HG: Shouts to everyone who I’ve ever worked with musically! I have a great many new projects in the works… Angelz & Demonz 3 with Mav should drop in December, and Jamil Honesty and I are working on Martyr Musik 3 (2 just dropped on Copenhagen Crates). I’ve literally just sent off the masters for my debut producer project Awakening earlier today – which should drop on my own label in January. I have a project with Symph from Da Cloth almost done,  a producer project with Farma and 5 other producers based on the 7 Deadly Sins thats not far off being finished. Various EPs and albums exclusivly produced by me with Nino Graye, Substance810, a Danish rapper called Trepac, Spoda, Josiah the Gift, General Backpain and Smoovth. I also have various collaborative joints on a variety of artist projects, some of which are pretty well known guys, but I don’t want to curse it by saying who they are just yet! I’ll definately drop at least one more beat tape before the year end and am hoping to start releasing some clothing merch soon too.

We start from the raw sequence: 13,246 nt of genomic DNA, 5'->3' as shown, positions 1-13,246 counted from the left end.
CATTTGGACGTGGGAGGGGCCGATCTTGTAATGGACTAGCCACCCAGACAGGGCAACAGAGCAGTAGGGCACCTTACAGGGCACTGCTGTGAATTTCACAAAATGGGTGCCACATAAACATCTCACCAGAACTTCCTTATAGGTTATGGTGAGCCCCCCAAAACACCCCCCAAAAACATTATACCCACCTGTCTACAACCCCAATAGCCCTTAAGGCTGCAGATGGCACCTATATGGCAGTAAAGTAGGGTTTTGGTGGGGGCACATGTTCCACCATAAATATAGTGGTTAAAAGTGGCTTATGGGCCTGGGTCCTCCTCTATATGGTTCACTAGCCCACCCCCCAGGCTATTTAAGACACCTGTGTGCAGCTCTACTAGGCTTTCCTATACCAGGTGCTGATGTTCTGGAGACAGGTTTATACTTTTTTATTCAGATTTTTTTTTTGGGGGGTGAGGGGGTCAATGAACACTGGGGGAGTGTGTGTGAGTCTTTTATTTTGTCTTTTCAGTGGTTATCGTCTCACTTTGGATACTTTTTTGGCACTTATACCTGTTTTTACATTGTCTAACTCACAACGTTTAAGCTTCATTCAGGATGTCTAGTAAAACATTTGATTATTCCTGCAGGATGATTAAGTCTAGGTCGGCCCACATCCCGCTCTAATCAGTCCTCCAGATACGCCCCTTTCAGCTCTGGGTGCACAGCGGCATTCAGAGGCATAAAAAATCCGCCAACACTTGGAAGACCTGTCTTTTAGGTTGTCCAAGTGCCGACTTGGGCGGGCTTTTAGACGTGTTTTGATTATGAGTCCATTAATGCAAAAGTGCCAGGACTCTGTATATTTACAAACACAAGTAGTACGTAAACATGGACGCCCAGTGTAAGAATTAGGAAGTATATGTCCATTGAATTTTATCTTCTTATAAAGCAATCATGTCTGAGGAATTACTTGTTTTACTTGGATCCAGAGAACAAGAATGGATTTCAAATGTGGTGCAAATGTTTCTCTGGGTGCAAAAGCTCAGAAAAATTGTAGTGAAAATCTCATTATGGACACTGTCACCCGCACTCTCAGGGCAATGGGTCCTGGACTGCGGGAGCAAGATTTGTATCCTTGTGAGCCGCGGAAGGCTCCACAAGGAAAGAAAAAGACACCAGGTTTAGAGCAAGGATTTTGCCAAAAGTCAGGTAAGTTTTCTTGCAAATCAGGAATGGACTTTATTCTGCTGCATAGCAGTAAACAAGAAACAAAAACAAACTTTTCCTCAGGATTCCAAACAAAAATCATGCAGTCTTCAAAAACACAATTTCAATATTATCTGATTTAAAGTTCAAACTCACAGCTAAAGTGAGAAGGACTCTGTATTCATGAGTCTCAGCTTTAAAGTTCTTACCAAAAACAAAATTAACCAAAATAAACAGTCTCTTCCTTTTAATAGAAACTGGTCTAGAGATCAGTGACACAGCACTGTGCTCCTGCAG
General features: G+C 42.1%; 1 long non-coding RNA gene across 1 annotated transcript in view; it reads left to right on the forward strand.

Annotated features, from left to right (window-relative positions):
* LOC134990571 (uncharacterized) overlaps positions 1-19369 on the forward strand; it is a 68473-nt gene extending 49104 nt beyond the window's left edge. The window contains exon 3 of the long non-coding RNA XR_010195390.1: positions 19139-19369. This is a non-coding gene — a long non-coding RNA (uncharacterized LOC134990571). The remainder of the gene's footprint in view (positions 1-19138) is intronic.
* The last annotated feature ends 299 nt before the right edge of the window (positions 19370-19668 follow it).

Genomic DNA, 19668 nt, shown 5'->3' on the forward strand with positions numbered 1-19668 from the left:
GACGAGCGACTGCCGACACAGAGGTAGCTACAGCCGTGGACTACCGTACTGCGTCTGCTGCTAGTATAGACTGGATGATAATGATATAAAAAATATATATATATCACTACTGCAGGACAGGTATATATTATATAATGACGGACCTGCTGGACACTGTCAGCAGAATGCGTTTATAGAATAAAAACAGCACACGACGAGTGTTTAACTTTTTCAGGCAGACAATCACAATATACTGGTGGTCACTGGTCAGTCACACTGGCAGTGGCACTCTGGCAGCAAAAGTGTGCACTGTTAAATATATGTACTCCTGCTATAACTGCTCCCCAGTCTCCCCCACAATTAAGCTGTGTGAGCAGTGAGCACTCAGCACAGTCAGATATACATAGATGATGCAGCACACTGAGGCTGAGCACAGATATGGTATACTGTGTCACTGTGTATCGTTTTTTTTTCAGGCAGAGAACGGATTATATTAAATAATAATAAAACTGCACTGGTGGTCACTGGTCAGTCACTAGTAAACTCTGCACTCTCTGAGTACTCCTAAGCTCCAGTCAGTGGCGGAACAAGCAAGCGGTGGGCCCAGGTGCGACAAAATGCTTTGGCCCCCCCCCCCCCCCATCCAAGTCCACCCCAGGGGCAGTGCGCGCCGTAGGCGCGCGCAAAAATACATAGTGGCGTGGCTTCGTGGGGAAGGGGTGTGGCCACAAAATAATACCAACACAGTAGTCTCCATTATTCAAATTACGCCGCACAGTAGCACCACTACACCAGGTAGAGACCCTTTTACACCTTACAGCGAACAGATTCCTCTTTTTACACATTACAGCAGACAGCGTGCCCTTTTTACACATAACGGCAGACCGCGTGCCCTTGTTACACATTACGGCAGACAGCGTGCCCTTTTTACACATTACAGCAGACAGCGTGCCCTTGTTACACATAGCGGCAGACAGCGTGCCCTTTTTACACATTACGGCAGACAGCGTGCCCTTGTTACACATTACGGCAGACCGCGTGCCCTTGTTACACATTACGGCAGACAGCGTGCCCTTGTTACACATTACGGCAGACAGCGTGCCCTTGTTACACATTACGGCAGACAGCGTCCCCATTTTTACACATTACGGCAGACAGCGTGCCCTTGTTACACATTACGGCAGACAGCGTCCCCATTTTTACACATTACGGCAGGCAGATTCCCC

And we outta here, peace, peace, peace…

Purchase Martyr Music 2 on vinyl.

Connect with Hobgoblin on Bandcamp.

Purchase The Awakening when it drops:


Hobgoblin logo designed by the mighty NCL-TM: https://uncletim.bandcamp.com Salute!